Pink Floyd – The Division Bell

Much as you might like your favourite bands to last forever, there’s something very respectable about them deciding to call it a day. It’s two decades to the week now since Pink Floyd‘s last album The Division Bell, and frustrating though I can see that might be for the fans, I can’t help but think it’s admirable that they haven’t done anything new since.

Following seven years after A Momentary Lapse of Reason, it was famously named by Douglas Adams, apparently in exchange for a significant contribution to his favourite charity. And, perhaps most importantly, it was originally released twenty years ago this week.

But I’m no expert on Pink Floyd, so I’ll have to leave it to the real fans to comment on what this album means. All I can do is listen to The Division Bell, and write down my thoughts as it goes along.

The album opens with the ethereal sound of Cluster One. It’s reminiscent of some of their work from the 1970s, with all the slippery guitar work and atmospheric backing, and there’s a bit of gentle piano, as a few drums build towards the end. It’s all very pleasant, although there perhaps isn’t a huge amount in the way of energy.

The same cannot be said of What Do You Want from Me, which despite lacking the question mark that it deserves, is an extremely good song, although there’s something slightly difficult to place about it. To an expert’s ear it probably doesn’t sound as though it belongs with Pink Floyd‘s earlier material, but to me it certainly doesn’t sound as though it was released in 1994. I suspect there’s something in it that belongs to the 1970s, but that’s OK.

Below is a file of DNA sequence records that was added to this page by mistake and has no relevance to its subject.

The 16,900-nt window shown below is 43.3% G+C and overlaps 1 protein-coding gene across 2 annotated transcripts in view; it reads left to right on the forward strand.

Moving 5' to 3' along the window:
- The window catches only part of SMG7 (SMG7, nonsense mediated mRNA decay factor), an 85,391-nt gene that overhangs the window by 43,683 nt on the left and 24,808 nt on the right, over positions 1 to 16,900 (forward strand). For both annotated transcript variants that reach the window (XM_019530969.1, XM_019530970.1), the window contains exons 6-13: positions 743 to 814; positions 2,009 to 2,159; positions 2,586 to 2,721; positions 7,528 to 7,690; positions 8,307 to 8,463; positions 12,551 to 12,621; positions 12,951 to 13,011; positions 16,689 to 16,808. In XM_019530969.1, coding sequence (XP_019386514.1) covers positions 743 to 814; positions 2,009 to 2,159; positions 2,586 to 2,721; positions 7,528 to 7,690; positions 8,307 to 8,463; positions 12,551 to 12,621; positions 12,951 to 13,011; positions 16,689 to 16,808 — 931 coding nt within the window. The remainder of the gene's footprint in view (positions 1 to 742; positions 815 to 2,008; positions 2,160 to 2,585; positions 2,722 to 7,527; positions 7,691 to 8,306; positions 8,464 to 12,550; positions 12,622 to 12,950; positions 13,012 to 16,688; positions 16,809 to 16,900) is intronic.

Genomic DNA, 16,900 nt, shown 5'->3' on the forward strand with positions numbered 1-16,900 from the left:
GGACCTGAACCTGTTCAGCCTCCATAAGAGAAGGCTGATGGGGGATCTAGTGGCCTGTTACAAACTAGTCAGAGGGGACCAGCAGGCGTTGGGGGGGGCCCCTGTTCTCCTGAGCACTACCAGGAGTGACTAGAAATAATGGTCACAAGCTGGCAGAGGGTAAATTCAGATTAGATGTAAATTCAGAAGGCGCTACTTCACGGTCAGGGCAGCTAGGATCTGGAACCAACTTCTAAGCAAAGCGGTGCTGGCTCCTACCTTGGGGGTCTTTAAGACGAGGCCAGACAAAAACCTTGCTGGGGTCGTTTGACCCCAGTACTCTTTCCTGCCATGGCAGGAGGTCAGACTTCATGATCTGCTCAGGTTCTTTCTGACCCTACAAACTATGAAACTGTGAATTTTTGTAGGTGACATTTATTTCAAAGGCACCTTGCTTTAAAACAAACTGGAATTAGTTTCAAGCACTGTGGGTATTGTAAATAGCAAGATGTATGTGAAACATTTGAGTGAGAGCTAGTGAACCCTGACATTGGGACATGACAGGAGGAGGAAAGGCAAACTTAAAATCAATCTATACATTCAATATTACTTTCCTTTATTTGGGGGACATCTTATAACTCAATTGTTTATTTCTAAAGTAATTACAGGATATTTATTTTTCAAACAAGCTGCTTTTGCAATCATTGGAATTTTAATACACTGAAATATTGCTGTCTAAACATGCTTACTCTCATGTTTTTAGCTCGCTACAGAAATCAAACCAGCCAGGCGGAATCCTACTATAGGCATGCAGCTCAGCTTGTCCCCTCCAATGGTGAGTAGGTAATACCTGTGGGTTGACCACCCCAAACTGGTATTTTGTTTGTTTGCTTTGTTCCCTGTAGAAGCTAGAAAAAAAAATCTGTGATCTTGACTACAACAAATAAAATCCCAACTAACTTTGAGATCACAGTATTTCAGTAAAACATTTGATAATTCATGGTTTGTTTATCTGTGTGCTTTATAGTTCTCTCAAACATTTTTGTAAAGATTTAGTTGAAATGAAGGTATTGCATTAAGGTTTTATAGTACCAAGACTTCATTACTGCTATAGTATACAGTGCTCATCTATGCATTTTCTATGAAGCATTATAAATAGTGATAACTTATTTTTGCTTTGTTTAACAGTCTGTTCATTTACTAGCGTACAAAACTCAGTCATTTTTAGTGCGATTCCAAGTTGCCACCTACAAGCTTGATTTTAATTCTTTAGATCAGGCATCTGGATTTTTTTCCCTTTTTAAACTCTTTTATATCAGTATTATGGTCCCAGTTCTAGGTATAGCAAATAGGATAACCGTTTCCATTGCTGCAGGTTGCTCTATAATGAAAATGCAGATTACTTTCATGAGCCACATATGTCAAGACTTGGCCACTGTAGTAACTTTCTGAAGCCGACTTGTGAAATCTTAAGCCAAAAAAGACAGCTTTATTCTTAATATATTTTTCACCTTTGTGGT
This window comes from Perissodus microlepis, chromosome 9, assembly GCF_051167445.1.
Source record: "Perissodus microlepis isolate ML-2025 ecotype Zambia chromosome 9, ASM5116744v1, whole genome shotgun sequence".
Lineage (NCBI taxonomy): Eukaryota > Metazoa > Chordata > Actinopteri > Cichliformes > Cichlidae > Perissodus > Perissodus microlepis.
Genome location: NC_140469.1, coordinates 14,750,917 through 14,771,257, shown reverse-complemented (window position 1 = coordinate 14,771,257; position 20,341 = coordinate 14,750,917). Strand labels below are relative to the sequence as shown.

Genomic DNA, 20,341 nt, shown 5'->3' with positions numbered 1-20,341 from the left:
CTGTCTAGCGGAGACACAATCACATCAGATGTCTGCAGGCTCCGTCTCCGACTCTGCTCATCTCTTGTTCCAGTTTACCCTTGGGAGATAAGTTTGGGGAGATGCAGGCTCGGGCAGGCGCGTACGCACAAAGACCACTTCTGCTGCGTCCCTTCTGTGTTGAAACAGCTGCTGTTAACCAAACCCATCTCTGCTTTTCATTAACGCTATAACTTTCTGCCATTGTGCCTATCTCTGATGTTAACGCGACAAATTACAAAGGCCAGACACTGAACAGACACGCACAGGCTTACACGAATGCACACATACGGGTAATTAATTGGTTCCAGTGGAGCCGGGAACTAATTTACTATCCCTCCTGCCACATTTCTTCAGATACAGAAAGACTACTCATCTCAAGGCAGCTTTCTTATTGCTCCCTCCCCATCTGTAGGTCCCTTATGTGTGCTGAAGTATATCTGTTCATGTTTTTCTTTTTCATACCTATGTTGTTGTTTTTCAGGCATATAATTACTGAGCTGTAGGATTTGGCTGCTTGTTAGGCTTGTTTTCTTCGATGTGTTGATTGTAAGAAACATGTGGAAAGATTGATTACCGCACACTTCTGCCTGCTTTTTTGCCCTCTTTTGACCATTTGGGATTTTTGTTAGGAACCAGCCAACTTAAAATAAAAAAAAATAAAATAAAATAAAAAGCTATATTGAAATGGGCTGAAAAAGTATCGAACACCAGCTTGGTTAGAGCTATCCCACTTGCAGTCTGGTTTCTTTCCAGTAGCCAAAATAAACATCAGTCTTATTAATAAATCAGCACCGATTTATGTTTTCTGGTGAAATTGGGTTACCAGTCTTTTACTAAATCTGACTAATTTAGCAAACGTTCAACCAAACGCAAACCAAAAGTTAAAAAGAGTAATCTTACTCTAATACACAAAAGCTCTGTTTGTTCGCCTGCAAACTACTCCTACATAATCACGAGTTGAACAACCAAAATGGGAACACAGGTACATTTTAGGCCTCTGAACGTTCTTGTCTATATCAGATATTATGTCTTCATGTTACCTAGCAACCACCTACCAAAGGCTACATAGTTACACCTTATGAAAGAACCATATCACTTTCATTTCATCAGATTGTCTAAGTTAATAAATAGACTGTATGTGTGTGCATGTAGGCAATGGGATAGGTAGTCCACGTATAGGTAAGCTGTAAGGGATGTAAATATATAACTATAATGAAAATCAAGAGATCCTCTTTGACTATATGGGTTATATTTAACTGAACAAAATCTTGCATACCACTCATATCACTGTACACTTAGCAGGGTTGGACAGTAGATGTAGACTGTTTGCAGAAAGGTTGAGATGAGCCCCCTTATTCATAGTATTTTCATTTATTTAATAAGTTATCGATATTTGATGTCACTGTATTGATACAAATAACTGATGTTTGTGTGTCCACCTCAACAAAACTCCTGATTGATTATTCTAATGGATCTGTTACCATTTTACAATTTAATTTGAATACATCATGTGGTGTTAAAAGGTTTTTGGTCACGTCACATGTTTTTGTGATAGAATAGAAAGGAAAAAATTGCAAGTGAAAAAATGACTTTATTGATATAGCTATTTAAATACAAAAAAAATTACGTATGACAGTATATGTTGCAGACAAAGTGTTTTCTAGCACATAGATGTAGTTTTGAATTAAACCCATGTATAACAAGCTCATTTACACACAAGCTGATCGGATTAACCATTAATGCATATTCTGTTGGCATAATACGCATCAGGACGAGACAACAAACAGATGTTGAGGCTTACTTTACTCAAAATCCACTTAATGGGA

Poles Apart doesn’t really offer much for me, although the lengthy prog rock sections are entertaining as always. And for many acts, Marooned might have seemed a bit pointless, but on here it fits perfectly. I get the feeling that a lot of this album is about the mood, as much as the tracks themselves.

I’m not entirely sure about the piano-driven A Great Day for Freedom or Wearing the Inside Out, the latter sounding only a little better than some kind of eighties mood music piece at times, but Take it Back is quite brilliant. For perhaps the first time on this album, it almost sounds contemporary for the mid-1990s, sounding at times not entirely unlike U2 (obviously I realise the influence is probably the other way round, but you take my point).

There’s something very pleasant about Coming Back to Life, although I’m not sure I completely understand it. The “lost in time” lyric seems completely appropriate, as it is somewhat true for the entire album – for the most part it really doesn’t sound like something from the 1990s.

Keep Talking is another of my favourites – the message is particularly strong, and there’s something about the vocal style that works especially well – plus the gospel backing vocals and the guest appearance from Stephen Hawkings from off of Science.

After that there are just two tracks before the end – Lost for Words and High Hopes, neither of which grab me particularly on their own, although the latter is a good closing track. But ultimately, both fit together to form important parts of an extremely strong album. It may not have received great reviews on release, or – for all I know – be particularly well regarded by the fans, but it’s still very enjoyable.

For about three decades, Pink Floyd were at the top of their game, and while most of us may only know them for Another Brick in the Wall, there’s plenty of good work to be found in their back catalogue. So the fans will no doubt disapprove of much of what I’ve written above, but I’m glad I took the time to listen to this album.

You can find the new remaster of The Division Bell at all major retailers, such as here.

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